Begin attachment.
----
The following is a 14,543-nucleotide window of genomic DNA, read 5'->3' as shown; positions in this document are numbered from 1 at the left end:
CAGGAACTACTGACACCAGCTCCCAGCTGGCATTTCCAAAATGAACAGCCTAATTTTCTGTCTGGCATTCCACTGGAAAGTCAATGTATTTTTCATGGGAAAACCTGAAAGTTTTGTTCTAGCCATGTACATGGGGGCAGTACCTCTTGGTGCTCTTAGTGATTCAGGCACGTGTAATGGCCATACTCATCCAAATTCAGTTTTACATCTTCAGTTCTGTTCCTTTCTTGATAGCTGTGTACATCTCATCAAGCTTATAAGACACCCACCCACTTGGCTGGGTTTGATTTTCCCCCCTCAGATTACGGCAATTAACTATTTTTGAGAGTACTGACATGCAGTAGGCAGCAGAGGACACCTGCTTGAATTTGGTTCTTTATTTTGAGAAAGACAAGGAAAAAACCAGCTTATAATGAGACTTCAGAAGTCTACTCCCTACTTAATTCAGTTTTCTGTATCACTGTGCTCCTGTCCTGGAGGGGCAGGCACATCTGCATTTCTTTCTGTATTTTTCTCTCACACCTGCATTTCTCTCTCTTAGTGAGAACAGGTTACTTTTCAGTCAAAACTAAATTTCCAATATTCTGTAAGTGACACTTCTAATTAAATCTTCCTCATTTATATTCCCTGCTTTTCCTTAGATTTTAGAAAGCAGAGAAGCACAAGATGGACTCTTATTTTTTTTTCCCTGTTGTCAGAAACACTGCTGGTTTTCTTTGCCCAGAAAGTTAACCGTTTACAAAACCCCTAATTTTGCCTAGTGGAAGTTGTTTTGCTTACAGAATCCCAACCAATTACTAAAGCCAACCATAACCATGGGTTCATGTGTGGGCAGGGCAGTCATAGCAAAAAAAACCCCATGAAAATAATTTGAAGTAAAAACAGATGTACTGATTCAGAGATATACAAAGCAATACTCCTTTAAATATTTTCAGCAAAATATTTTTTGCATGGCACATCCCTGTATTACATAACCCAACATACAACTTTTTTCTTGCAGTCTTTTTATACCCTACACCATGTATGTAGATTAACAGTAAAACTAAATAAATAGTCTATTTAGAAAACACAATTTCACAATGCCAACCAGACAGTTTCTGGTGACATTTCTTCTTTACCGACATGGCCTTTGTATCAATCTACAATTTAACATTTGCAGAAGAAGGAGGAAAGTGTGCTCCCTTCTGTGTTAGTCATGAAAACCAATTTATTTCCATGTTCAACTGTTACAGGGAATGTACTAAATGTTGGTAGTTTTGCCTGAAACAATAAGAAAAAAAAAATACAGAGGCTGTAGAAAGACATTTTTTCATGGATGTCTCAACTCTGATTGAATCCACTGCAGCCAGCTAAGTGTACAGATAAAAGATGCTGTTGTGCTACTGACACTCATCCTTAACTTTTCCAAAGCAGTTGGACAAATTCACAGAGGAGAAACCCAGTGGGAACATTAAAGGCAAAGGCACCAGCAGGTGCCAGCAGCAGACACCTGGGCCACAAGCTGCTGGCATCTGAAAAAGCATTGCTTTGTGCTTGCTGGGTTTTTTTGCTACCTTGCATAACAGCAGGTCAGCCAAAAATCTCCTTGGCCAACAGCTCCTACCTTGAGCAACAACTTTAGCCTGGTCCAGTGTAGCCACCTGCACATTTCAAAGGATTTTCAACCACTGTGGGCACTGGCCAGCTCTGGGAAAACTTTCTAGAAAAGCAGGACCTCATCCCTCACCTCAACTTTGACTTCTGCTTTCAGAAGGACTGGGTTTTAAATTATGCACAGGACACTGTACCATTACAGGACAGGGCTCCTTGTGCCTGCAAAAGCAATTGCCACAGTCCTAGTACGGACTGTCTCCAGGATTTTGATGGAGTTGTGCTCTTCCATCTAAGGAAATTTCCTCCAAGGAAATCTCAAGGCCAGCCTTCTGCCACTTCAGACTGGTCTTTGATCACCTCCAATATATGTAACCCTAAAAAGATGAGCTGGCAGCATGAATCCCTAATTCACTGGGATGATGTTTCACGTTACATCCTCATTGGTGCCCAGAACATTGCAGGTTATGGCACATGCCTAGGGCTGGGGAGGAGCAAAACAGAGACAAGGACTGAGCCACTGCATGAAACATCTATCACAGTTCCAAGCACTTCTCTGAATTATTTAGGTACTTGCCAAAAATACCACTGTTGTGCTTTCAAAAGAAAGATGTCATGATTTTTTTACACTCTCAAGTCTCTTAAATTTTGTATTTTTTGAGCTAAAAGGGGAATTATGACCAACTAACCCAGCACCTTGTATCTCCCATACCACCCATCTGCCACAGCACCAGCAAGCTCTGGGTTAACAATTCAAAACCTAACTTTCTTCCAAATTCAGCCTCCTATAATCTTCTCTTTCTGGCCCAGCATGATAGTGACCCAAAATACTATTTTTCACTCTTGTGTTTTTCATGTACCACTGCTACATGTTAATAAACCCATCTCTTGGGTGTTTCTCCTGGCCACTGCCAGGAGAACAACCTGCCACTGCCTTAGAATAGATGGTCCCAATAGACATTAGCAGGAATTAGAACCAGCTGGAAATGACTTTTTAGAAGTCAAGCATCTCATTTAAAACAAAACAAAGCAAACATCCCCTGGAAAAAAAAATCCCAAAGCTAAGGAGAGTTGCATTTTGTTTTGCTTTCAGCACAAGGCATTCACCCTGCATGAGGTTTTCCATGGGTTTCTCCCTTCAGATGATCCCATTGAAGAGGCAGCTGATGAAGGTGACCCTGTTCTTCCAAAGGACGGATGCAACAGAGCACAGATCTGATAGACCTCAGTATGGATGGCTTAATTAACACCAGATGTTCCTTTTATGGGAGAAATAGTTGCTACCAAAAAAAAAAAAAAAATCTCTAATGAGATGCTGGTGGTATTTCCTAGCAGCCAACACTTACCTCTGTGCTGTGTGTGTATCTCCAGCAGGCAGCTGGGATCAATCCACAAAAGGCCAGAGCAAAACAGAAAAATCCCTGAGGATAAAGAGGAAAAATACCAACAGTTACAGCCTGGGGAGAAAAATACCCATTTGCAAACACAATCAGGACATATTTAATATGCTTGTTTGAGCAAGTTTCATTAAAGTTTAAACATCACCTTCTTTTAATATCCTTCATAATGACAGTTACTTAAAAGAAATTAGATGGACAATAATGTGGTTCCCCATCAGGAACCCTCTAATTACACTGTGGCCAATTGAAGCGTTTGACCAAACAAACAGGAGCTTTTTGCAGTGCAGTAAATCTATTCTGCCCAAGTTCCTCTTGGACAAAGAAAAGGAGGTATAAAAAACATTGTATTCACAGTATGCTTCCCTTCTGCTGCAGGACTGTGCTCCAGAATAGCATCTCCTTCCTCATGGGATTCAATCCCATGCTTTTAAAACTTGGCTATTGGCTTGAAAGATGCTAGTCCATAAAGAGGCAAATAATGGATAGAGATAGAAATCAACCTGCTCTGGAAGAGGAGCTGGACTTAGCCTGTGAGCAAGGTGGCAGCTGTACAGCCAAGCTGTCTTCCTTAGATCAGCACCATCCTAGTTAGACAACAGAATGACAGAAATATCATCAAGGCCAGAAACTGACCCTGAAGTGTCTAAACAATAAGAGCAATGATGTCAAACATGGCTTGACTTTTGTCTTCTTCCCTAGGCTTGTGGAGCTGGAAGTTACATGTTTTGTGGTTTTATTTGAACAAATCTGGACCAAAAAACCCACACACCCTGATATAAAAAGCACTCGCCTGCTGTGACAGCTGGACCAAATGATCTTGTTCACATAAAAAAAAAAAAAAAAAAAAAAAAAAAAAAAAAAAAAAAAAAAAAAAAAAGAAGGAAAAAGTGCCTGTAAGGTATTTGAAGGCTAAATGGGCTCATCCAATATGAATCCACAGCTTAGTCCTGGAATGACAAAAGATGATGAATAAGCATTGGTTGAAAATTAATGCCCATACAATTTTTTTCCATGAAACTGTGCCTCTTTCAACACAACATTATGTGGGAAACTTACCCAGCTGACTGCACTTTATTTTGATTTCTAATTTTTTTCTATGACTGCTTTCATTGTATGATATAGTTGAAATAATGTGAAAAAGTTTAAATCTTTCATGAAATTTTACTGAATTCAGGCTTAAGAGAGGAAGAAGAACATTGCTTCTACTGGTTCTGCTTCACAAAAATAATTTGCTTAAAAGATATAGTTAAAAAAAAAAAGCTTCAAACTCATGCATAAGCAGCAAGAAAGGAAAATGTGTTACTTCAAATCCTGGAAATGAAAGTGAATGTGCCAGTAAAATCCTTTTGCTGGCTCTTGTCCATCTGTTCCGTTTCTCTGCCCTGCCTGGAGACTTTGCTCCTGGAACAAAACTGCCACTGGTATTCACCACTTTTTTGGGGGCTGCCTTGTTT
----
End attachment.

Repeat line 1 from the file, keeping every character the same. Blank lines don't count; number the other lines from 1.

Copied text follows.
The following is a 14,543-nucleotide window of genomic DNA, read 5'->3' as shown; positions in this document are numbered from 1 at the left end: